Others can account to the amount of ministry tweeting and re-tweeting I participate in, but the UMC might be a fruitful place if we were to find a balance between ministry tweeting and  re-tweeting.

14 Things Older Leaders Should Know About Younger Leaders part 2

I did not write this, but I want to share it with not only the older leaders of the Church but also for the younger leaders of the church.  Also for anyone who has ever entered into Church.

I am going to pull a few of the points from the original post and add some comments. 

6. Not willing to wait. Young leaders are ambitious and passionate about making a difference now. Not willing to wait their turn. They want to influence now. Evidence of this is the explosion of church planters in the last 4-5 years. Reality is you are never really “ready” for anything. Some say that you should wait until you are “mature” enough to pursue certain things in life. But we’re never really ready, are we? At 22, I didn’t think I was ready. At 25, I didn’t think I “knew” enough. As my friends from the UK would say…“Rubbish!”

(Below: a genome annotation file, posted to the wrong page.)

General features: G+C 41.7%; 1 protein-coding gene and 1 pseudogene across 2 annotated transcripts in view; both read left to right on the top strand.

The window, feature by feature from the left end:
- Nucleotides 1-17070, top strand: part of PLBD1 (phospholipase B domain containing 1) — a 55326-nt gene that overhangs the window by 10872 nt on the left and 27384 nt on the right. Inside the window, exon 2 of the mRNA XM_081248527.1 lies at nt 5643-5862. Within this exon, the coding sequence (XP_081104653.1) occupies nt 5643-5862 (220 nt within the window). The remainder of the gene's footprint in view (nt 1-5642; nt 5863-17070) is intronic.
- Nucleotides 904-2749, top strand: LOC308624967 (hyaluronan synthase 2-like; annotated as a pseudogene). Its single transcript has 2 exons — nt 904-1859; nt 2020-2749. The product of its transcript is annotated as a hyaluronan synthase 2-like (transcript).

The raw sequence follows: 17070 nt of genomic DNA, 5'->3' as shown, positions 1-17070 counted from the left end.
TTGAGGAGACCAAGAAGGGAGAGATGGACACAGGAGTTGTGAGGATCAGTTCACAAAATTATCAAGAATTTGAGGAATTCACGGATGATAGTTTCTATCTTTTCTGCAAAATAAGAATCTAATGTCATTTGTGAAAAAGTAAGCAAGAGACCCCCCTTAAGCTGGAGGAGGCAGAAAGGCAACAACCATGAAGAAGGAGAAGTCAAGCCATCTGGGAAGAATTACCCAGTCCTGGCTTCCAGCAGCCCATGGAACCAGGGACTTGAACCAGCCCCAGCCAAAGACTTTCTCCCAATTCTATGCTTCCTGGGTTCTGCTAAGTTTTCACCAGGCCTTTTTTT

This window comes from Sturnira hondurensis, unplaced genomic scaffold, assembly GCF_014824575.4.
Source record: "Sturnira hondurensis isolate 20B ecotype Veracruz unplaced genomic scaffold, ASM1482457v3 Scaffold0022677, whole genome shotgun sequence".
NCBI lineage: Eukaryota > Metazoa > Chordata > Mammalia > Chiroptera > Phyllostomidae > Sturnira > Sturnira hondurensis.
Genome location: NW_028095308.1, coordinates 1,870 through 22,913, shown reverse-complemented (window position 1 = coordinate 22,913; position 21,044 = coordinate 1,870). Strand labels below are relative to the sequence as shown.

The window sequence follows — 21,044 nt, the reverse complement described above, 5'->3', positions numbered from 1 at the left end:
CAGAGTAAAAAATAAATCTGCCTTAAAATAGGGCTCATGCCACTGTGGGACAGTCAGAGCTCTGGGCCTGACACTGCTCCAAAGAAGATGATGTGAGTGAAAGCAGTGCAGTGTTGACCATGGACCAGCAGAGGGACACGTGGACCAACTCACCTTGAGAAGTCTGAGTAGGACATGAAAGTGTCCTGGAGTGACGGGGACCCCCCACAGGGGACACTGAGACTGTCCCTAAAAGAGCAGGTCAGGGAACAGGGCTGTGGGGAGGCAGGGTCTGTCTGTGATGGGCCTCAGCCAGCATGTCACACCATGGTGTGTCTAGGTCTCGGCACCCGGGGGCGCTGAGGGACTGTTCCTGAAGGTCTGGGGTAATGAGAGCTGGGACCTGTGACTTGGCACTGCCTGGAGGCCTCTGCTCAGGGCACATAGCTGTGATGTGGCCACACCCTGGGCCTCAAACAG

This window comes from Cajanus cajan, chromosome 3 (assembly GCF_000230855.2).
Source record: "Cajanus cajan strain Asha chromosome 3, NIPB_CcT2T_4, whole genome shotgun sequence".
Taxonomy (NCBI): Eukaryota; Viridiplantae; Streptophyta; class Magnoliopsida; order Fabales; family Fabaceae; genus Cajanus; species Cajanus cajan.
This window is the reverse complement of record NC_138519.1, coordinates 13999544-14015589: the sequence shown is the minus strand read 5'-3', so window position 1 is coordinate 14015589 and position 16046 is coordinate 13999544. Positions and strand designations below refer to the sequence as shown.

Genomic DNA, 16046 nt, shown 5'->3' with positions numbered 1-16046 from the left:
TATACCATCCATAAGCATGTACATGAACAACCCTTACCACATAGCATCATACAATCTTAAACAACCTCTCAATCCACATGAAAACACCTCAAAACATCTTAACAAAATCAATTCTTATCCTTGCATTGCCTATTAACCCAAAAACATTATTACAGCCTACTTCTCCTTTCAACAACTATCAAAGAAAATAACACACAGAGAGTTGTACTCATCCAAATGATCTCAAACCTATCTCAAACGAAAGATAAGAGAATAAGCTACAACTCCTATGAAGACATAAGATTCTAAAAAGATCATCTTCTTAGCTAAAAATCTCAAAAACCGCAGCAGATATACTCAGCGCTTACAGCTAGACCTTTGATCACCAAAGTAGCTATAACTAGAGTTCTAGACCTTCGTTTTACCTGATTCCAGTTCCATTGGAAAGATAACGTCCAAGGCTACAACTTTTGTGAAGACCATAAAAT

In a post 9-11 world, many young people have a very strong understanding of how quickly life can be taken from us.  Which is why in many ways young church leaders are not willing to wait for a lot of things in life.  This is only re-enforced with the "instant" world we find ourselves in, but more that that it is a healthy understanding that life is fragile and to sit around and wait for things to happen when we could actually do things right now, even if they are not perfect, is something that really gets on young church leaders.  

7. See social justice as the norm. Leaders who care about the poor and lean into causes and see the social gospel as a key ingredient to following Christ are no longer seen as the exception. Young leaders see taking care of the poor and sharing the Gospel as BOTH crucial to the advancement of the Church and of God’s Kingdom. Twenty-somethings, I believe, are and will continue to become more balanced in their pursuit of both. They don’t have to be one or the other.